We walked through areas where chemicals were stored, where wind turbines twirled, and where swaths of hydro power lines stood. During those times, the pail became noticeably heavier. When we walked a stretch of road under power lines, we heard and felt electricity crackling in the lines above us, and even in our arms. Those who carried the eagle staff acknowledged it too, feeling heavy. The eagle’s face looked more withdrawn and strained at the end of those days.

While carrying the pail through these toxic territories, I reflected on the work of Masaru Emoto. Emoto, who studied the effects of positive and negative energy on crystals in water. Emoto speculated when negative words were affixed to water, their crystal formations became deformed, while the opposite was true of the crystals when positive words were voiced.

I believe this energy affected our bodies and minds as well. During the walk, relationships would sometimes become strained (a normal situation in group settings), and negative words were sometimes thought or spoken.

I believe Emoto’s work addresses a significant truth here: how we treat others and ourselves impacts us directly. When we walked through toxic environments, we felt our spirits and moods become heavy. We were conscious of that, and felt the need to smudge not only at the beginning of each day, but also at the end of the day.

A prevailing spirit and sense of purpose moved us forward on the journey. Some walkers suffered from sore ankles, blisters, stiff knees and hips, some got heat stroke, some became anxious and felt low. Some felt exhausted as the stress of walking through cities, construction sites and toxic areas affected all parts of our being. But the walkers understood Josephine’s dream to walk to the east; to raise awareness of the spirit of the water. This sense of purpose and spirit moved us onward to our destination. Our connection to the land also helped us.

One morning while I carried the water, the man who carried the staff cried as the newly brightening sky reflected on a trickling stream and I sang a water song. We passed the pail and eagle staff to the walkers ahead of us, and he walked away, tears streaming down his face. When he returned, I hugged him. He responded that, at that moment, the morning, the water, the song all filled his spirit and overwhelmed him. This was medicine for us. Scenes like this occurred with other walkers, but I am sharing what I saw, heard and felt.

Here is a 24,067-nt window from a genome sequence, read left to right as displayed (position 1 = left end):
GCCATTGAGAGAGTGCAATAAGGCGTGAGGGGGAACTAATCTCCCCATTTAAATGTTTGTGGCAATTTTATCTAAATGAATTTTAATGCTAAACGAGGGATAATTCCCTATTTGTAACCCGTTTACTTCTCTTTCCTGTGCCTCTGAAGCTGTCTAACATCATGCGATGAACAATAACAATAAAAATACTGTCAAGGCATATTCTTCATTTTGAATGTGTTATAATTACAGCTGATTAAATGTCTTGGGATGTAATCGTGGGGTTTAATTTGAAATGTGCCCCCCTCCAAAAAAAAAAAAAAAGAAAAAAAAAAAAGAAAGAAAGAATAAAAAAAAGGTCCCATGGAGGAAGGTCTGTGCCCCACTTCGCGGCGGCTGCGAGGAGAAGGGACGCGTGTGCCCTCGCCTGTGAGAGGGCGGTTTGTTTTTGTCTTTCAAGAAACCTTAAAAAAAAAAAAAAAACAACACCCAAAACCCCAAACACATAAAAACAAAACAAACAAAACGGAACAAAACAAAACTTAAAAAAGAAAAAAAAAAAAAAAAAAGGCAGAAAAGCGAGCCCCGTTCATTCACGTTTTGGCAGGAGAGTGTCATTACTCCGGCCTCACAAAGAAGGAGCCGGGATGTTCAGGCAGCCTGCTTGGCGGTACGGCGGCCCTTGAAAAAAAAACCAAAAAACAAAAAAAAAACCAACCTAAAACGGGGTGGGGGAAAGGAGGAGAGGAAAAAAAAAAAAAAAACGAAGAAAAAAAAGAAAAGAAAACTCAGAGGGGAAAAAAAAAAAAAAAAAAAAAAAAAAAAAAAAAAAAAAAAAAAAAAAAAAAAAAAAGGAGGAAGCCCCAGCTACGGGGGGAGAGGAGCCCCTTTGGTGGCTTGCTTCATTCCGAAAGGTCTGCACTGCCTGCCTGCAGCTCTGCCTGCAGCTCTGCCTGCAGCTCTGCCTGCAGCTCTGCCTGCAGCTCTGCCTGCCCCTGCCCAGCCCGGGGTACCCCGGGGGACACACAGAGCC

Map of the Great Lakes "For the Earth and Water" Walk by artist CD Good

Each day unfolded this way: we woke at two o’clock, smudged, found morning coffee and snacks, drove to the spot where the eagle staff and pail were touched to the earth the previous day. Sometimes there were four walkers, sometimes ten. Each morning was different; those who walked early changed each day. What remained the same was Josephine’s insistence we be on the road at three o’clock. It was she who kept us going on hard days; who prayed for us when we walked through toxic landscape, who worried when we got lost and always smiled and looked at us with unconditional love.

During the sacred morning start, there was rarely a sound – just our footsteps sounding on the roadways. Prayers and songs were whispered and sung softly as the earth, sky and water-beings woke. The voices of crickets, frogs and other beings slowly and softly met our ears. Then the winged ones began to awaken and to sing; first the robin, then the dove, then the red-winged blackbird and the crow. Each morning this pattern unfolded. How soothing for the ears and heart to hear that magical music – nature’s symphony. In that pre-dawn we looked up to the heavens to see a brilliant array of stars. It was heart-wrenching and spirit-lifting to watch the universe unfold; to witness the heavens lighten from the darkness. Some days we witnessed the majesty of sunrise; other days brought rain, but we kept walking and persisted.